Health and safety for construction
Health and Safety is one of the most important aspects of construction, but many people don’t understand why it’s so vital. Working in the construction industry means being surrounded by potential hazards, so knowing about it can prevent accidents and injuries in the workplace. The Health and Safety Executive report shows that the construction industry is the number one place for workplace accidents. Here’s everything you need to know.
Qualifications keep others safe
It is highly recommended that individuals working in construction should equip themselves with health and safety qualifications. Not only do they help you better understand your role, but you’ll gain awareness of how your actions can affect others. One of the best qualifications is the NEBOSH certification as it gives you a broad knowledge of health and safety and keeps you up to date with the latest legislations. The ability to identify potential risks is a skill all employers look for when hiring team members.
Nowadays, many companies within the construction industry ask for NEBOSH certificates as a prerequisite to the job, so it’s very beneficial to get qualified.
Know your responsibilities
Health and safety isn’t up to one person – it’s a team effort. Every member of your team, from senior management to employees of all levels need to promote health and safety in the workplace to eliminate potential risks.
Employers should make sure that:
- The working environment is safe
- All equipment is safe to use and is used according to guidelines
- Regular training is accessible to all team members
- Materials are stored, handled and transported safely
- There are clear smoking, drugs and alcohol policies
- Fire escape routes are accessible at all times
- They maintain clear communication across the company
- There is an allocated individual to oversee health and safety, including administering emergency first aid at work
Employees should make sure:
- They follow all guidelines and act responsibly
- They consider how their actions may affect others
- All health and safety risks are reported to management
- They stay up to date with company policies and pay attention during training
- They ask for help if they’re struggling to promote health and safety
Health and Safety On Site
There are so many risks on construction sites, but recognising them can prevent accidents from happening.
Movement on sites is common, especially as the project progresses. Barriers and ground guards can help keep people safe.
Harmful materials such as asbestos and paint account for severe illnesses among construction workers every year, but proper management can eliminate the risks.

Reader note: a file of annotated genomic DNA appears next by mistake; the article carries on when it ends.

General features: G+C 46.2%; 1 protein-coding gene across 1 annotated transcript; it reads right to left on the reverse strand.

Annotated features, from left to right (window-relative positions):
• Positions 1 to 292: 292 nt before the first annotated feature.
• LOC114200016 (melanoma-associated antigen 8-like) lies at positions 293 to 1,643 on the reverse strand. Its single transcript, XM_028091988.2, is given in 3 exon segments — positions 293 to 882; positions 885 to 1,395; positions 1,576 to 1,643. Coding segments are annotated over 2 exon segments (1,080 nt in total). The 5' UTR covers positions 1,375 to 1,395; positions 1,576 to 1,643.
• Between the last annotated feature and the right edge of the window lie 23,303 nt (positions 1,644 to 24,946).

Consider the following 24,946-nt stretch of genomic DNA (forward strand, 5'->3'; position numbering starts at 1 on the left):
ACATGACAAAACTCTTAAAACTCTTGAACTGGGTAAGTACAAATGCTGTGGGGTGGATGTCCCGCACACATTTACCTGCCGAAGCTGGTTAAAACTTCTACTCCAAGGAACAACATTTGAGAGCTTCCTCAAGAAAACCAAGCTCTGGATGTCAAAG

Some projects require working from a height, which can cause falls and fatal injuries. However, risk assessments and education help to protect workers.
Electricity is responsible for twice as many deaths in construction than other industries, especially when the workers don’t have electrical qualifications.
Manual Handling in construction involves picking up and moving heavy items. Proper lifting training is usually enough to eliminate the risks.
Combustible materials should be stored safely and fire exits must be accessible at all times.
It’s also important to remember that when working on a residential property, the clients should be kept safe from potential hazards. They should know where they can go, and which areas to avoid.
The Hierarchy of Controls
One of the most effective ways to manage and eliminate risks is by using the hierarchy of control. The five-step process enables construction workers to identify risks and remove them before they become a severe threat.
- Eliminate the risk by removing it before any damage occurs.
- Substitute the hazard for safer ways of working. For example, if there are materials that are unsafe, use safer materials instead.
- Remove people from the hazard to protect them and reduce potential illnesses. A classic example is when asbestos is present in a building. Construction workers are removed from the project until licensed professionals deal with the hazard.
- Administrative controls should be in place to eliminate the risks.
- Protect yourself and others with suitable PPE.
Know Your Role
Health and Safety is a never-ending learning process, but it’s essential for design and construction. Every member of the team should work in collaboration to ensure team members are protected against all hazards. Designers have to think about potential risks when they’re drawing up plans and advise the on-site team about how to handle them appropriately.
You can support others by improving your knowledge of health and safety to recognise potential hazards. Stay up to date with your company guidelines, interact with training and don’t be afraid to seek advice from your companies designated health and safety officer.
Ruby Clarkson is a freelance writer who specialises in energy efficiency, art and design, architectural history and anything in between.